Voting in the Valley: Where to go and what you need to know - WFMJ.com News weather sports for Youngstown-Warren Ohio

Voting in the Valley: Where to go and what you need to know

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Although it isn't a presidential election year, the political climate is at such an intense level you wouldn't know it.

Early voting is up in Ohio and races for governor and Congress are expected to draw people to the polls and you want to be prepared when you go to cast your ballot on Tuesday.

In addition to locations and times for voting, you will find here a list of candidates, issues, and questions for each county below.

When do I vote?

In Ohio, the polls are open from 6:30 am until 7:30 pm on Nov. 6

In Pennsylvania, the polls are open from 7 am until 8 pm on Nov. 6

Where do I vote?

In Ohio, you can find your polling location by following this link

In Pennsylvania, you can find our polling location by following this link

What's on my ballot?

Ohio - Mahoning County sample ballot

Ohio - The Trumbull County Board of Elections does not provide a link to sample ballots. However, you can find a list of candidates and issues below.

Ohio - Columbiana County sample ballot

Pennsylvania - Mercer County sample ballot

Do registered voters need to produce ID to vote?

Ohio

Voters planning to cast their ballot in-person on Election Day in Ohio should remember to bring proper identification, according to the Secretary of State.

Ohio law requires that every voter, upon appearing at the polling place to vote on Election Day, must announce his or her full name and current address and provide proof of identity.

The forms of identification that may be used by a voter who appears at an Ohio polling place to vote on Election Day include:

An unexpired Ohio driver’s license or state identification card with a present or former address so long as the voter’s present residential address is printed in the official list of registered voters for that precinct;

A military identification;

A photo identification that was issued by the United States government or the State of Ohio, that contains the voter’s name and current address and that has an expiration date that has not passed;

An original or copy of a current utility bill with the voter’s name and present address;

An original or copy of a current bank statement with the voter’s name and present address;

An original or copy of a current government check with the voter’s name and present address;

An original or copy of a current paycheck with the voter’s name and present address; or

An original or copy of a current other government document (other than a notice of voter registration mailed by a board of elections) that shows the voter’s name and present address.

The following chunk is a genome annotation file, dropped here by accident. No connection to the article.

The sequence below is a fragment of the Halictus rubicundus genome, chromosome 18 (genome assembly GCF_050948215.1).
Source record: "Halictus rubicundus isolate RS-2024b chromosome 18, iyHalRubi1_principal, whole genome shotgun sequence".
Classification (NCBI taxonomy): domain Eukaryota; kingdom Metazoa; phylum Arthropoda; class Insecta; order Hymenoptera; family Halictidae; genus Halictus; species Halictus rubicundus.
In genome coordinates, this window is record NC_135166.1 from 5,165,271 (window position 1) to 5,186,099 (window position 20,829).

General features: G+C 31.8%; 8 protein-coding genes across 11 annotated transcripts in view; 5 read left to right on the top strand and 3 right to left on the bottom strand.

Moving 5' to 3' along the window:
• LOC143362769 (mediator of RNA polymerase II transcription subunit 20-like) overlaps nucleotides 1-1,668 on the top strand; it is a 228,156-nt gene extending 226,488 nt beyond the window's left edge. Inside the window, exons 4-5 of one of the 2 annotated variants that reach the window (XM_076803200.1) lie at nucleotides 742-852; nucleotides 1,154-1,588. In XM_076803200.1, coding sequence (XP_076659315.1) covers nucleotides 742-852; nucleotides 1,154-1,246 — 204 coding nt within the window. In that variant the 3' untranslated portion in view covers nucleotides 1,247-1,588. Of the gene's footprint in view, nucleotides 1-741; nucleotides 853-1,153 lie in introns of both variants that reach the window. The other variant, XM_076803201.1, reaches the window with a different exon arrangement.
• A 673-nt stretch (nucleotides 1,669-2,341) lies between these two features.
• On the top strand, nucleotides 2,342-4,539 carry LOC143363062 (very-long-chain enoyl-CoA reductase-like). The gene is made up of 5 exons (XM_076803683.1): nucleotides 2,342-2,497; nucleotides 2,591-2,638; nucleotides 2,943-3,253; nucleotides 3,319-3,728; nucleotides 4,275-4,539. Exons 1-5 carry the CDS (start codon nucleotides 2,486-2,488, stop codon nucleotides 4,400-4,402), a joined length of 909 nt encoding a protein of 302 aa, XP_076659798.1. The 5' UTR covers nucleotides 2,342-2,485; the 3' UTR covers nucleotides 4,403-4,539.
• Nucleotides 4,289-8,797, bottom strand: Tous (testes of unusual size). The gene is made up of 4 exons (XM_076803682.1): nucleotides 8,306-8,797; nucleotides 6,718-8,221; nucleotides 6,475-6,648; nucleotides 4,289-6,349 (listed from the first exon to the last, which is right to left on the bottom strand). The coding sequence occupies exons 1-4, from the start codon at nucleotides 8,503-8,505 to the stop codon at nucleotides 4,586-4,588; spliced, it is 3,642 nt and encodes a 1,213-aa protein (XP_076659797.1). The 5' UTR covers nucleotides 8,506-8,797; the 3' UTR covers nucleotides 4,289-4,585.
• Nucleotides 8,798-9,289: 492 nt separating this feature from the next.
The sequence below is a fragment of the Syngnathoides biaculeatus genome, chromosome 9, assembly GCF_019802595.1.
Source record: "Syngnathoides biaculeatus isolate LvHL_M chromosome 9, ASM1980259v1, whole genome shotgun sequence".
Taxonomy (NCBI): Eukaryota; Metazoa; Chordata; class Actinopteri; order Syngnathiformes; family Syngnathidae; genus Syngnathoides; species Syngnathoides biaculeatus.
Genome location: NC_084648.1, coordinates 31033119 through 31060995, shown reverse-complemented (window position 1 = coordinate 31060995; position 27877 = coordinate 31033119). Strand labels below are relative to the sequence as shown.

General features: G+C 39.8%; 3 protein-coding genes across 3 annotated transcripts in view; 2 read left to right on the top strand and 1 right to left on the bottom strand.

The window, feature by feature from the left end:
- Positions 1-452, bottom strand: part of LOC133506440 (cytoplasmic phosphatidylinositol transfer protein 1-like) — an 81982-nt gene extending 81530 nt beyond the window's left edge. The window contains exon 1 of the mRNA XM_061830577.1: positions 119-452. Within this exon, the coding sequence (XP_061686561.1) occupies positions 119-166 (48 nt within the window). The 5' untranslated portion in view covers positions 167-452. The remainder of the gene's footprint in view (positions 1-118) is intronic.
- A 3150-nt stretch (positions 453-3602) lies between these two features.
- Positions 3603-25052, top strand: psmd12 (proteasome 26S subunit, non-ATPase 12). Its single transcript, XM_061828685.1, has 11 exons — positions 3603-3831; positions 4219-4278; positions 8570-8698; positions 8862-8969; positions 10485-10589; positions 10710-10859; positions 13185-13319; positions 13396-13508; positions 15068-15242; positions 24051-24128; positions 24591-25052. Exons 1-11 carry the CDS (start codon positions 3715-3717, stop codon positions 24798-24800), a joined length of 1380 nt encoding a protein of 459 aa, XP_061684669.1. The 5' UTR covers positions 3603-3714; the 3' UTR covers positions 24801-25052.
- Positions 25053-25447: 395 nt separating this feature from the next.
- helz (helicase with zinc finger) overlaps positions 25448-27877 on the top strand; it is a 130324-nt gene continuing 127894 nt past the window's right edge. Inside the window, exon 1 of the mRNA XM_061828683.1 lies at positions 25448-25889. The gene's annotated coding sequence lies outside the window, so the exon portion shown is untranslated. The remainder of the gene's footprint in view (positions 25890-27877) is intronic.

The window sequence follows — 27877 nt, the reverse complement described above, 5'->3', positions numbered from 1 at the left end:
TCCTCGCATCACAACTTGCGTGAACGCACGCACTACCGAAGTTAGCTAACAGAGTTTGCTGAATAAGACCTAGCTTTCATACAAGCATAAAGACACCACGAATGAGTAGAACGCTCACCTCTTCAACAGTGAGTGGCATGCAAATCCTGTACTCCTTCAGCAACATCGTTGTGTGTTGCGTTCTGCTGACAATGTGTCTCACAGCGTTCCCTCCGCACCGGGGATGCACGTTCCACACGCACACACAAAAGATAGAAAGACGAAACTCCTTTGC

For utility bills, bank statements, government checks, paychecks, and other government documents, “current” is defined as within the last 12 months.   “Utility bill” includes a cell phone bill.    “Other government document” includes license renewal and other notices, fishing and marine equipment operator’s license, court papers, or grade reports or transcripts.  “Government office” includes any local (including county, city, township, school district, and village), state or federal (United States) government office, branch, agency, commission, public college or university or public community college, whether or not in Ohio.

Provisional ballots:

If you do not have any of the above forms of identification you may provide either your Ohio driver’s license or state identification number (which begins with two letters followed by six numbers) or the last four digits of your Social Security number and cast a provisional ballot. Once the information is reviewed and verified by the board of elections, your ballot will be counted.

If you do not provide one of the above documents or your driver’s license/state identification number or the last four digits of your Social Security number at the precinct, you will still be able to vote using a provisional ballot. However, in order for that ballot to be counted, you must return to the board of elections no later than seven days following Election Day to provide a qualifying form of identification.

Pennsylvania

If you have voted at your polling location before and are registered, you do not need to bring ID to vote in Pennsylvania. Only voters who are voting for the first time in their election district need to show ID. Acceptable ID includes both photo and non-photo ID.

Acceptable IDs for first-time Pennsylvania voters:

Driver’s license

U.S. passport

Military, student, or employee ID

Voter registration card

Firearm permit

Current utility bill, bank statement, paycheck or government check

Any ID issued by the commonwealth or federal government

Below are candidates, issues and questions voters will see in Mahoning, Trumbull and Columbiana Counties.  

MAHONING COUNTY CANDIDATES, ISSUES AND QUESTIONS

TRUMBULL COUNTY CANDIDATES

TRUMBULL COUNTY QUESTIONS AND ISSUES

COLUMBIANA COUNTY CANDIDATES, QUESTIONS, AND ISSUES

MERCER COUNTY CANDIDATES AND ISSUES (No early voting)

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